ATLANTA — Cobb Elections Director Janine Eveler told a handful of Cobb lawmakers Wednesday that there are several points she would like to see clarified in a new bill to overhaul Georgia’s election system.
While fielding questions from lawmakers at the Capitol, Eveler said she would like to see the bill specify how post-election audits will work and a more detailed breakdown of the equipment each voting precinct will receive.
Last week, state Rep. Barry Fleming, R-Fleming, filed a bill that would allow the secretary of state to begin the process of purchasing ballot-marking devices to replace Georgia’s current election equipment. These devices are similar to the touch screens voters use now. The difference is that after completing their vote, the devices print out a paper ballot for voters to review. Voters would then turn in their printed ballots to be counted.
Fleming said Gov. Brian Kemp’s budget includes $150 million to purchase this new equipment. The goal would be to have the new equipment in place for the 2020 election.
Eveler said the bill does not specify how many scanning devices each precinct will receive, noting that it needs to be more than one per precinct in case a scanner goes down during voting. If the state doesn’t approve funding for more than one scanning machine per precinct, Eveler said she would likely ask the Cobb Board of Commissioners for the money to buy more.
She also said she would like more clarity on how post-election audits will work.
“I’m not sure if it’s going to be in the bill. It needs to be,” Eveler said, adding, “I think the author (of the bill) wanted to make it more broad so the rules could be defined in the state election board rules. And they may be on the same page already, but to me, that’s important.”
Rep. David Wilkerson, R-Powder Springs, chairman of the Cobb Legislative Delegation, invited Eveler to speak to lawmakers on Wednesday. He said he’s still undecided on the bill.
“At this point, I still have to get more information,” Wilkerson said. “There’s still that concern out there as far as touching the screen and the risk that there is for someone to hack in.”
Wilkerson said he wants to hear supporters of the bill discuss the potential cybersecurity issues involved with this new system. He said he also has an issue with the bill changing the formula for how many voting machines each precinct is required to have by increasing the number of voters per device.
“It’s not like we need less machines. We probably need more,” he said.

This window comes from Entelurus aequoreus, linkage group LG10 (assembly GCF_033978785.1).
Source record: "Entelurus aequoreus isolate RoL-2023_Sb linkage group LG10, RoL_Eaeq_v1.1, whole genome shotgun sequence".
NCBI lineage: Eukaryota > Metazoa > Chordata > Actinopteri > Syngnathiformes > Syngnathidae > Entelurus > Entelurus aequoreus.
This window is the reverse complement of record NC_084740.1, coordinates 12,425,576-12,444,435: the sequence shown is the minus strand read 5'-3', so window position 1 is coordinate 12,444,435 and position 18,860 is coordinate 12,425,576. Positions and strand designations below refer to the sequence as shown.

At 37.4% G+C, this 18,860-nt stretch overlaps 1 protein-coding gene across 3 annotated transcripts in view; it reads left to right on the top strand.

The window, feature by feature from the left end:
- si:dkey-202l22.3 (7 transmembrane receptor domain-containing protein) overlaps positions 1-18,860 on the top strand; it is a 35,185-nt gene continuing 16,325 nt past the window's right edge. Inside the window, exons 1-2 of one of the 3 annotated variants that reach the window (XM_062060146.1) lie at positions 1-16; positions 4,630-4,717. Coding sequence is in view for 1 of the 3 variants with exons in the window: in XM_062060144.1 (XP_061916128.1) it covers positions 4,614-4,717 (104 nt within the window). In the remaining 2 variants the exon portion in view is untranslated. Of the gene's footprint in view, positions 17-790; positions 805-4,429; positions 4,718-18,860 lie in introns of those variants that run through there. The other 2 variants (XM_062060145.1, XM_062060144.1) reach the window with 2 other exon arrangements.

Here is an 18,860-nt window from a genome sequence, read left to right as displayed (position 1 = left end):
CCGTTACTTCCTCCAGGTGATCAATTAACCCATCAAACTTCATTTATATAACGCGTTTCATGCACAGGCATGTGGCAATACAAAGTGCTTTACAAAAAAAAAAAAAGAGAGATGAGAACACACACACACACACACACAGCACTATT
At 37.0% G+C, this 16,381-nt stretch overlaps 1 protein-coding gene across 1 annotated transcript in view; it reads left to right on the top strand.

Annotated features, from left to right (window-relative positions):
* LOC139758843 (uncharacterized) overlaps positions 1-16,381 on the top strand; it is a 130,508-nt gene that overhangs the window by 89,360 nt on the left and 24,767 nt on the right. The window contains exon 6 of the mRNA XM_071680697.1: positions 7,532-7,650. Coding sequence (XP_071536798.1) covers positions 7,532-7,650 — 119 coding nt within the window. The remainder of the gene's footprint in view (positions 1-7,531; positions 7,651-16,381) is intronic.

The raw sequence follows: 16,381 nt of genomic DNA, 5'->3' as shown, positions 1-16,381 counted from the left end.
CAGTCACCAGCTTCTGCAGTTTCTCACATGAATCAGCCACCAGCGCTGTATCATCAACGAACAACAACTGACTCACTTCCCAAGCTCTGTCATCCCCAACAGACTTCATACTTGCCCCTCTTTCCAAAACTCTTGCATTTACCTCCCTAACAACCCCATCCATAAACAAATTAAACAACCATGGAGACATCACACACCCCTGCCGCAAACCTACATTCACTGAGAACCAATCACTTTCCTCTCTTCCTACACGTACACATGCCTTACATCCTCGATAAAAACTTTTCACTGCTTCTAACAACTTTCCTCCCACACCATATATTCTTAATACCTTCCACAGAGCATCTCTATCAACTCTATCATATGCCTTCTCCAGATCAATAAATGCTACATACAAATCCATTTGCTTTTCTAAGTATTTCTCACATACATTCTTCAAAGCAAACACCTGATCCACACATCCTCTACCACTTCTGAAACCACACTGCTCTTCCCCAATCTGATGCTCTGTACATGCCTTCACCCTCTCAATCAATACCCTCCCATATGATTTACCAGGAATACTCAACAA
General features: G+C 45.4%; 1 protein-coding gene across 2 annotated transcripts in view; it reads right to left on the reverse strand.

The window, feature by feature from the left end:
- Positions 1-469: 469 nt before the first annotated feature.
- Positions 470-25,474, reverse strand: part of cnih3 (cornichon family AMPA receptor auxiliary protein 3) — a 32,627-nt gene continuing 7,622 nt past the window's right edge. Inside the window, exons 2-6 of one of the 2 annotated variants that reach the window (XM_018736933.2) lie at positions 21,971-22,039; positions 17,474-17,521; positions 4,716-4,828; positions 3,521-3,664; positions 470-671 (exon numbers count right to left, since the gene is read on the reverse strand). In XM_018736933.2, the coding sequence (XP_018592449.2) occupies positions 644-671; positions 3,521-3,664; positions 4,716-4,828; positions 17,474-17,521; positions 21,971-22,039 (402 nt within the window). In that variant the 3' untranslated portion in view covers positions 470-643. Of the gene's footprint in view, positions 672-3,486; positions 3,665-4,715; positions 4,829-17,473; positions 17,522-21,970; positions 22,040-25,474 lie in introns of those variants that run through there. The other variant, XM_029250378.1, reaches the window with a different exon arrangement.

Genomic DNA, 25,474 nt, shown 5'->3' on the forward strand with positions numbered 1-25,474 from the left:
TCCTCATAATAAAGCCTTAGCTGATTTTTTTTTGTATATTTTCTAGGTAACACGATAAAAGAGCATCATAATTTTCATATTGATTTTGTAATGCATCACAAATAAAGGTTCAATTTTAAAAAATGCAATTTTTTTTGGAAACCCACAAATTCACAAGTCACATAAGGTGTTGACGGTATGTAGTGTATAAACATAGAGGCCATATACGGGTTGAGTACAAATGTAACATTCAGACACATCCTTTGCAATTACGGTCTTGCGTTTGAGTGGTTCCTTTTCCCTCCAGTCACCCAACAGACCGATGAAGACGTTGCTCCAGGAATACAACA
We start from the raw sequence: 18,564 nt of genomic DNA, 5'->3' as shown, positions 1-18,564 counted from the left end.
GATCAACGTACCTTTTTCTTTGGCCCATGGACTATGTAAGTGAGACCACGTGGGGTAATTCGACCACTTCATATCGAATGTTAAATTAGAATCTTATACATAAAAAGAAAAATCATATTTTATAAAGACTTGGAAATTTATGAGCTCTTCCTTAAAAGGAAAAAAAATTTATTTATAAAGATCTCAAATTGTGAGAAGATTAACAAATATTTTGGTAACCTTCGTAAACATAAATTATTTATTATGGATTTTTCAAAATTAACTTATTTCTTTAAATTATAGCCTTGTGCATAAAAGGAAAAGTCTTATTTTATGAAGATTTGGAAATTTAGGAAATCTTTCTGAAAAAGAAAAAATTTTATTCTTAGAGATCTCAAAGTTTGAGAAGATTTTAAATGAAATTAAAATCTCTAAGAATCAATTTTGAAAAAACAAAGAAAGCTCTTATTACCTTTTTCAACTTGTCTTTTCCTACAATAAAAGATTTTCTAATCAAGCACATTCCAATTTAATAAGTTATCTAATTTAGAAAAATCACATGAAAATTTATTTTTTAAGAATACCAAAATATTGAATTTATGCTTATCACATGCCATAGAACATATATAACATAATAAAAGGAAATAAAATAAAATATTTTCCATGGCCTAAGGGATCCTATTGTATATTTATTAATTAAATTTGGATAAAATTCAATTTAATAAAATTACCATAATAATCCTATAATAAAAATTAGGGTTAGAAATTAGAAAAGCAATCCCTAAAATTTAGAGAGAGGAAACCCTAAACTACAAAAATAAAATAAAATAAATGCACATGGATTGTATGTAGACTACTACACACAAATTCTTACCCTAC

Still, Wilkerson said there is time to improve the bill before the Legislature takes a vote.
“There are definitely some things that can be added to the bill to enhance it,” he said. “I know Janine likes the touch-screen system, but if you can add some things like the audit trail and things like that, it may make people feel a little more comfortable.”
Only seven of Cobb’s 21-member delegation attended Wednesday’s meeting, all of whom are Democrats. Wilkerson said the gathering wasn’t an official delegation meeting, but rather a chance for Eveler to address questions all at once, rather than have lawmakers come to her individually.
“What we tried to do is set up an opportunity for people to come. We weren’t expecting everyone to be here, but anybody who had questions,” Wilkerson said.
The delegation’s secretary-treasurer, state Rep. Teri Anulewicz, D-Smyrna, will provide notes from the meeting to members of the delegation who could not attend, Wilkerson said.
Sen. Lindsey Tippins, R-west Cobb, said he missed the meeting because of a miscommunication over where it would be held. Like Wilkerson, Tippins said he’s undecided on the bill.
“We’re obviously going to have to do something, but I’m going to let them do the yapping back and forth a little bit and then I’ll get into it,” Tippins said.
Moving to ballot-marking devices was the recommendation of the Secure, Accessible & Fair Elections Commission, established by then-Secretary of State Brian Kemp in April 2018. The SAFE Commission held meetings throughout the state, hearing from elections officials, cybersecurity experts, companies that build election equipment and the general public. The commission, which Fleming chaired, presented its final report and recommendations in January.
Fleming said if the bill becomes law, it authorizes the secretary of state to request proposals from the various vendors who sell voting machines. Those proposals include information about the features of their equipment and the cost. Regardless of the vendor chosen, Fleming’s bill specifies that the equipment purchased must be ballot-marking devices.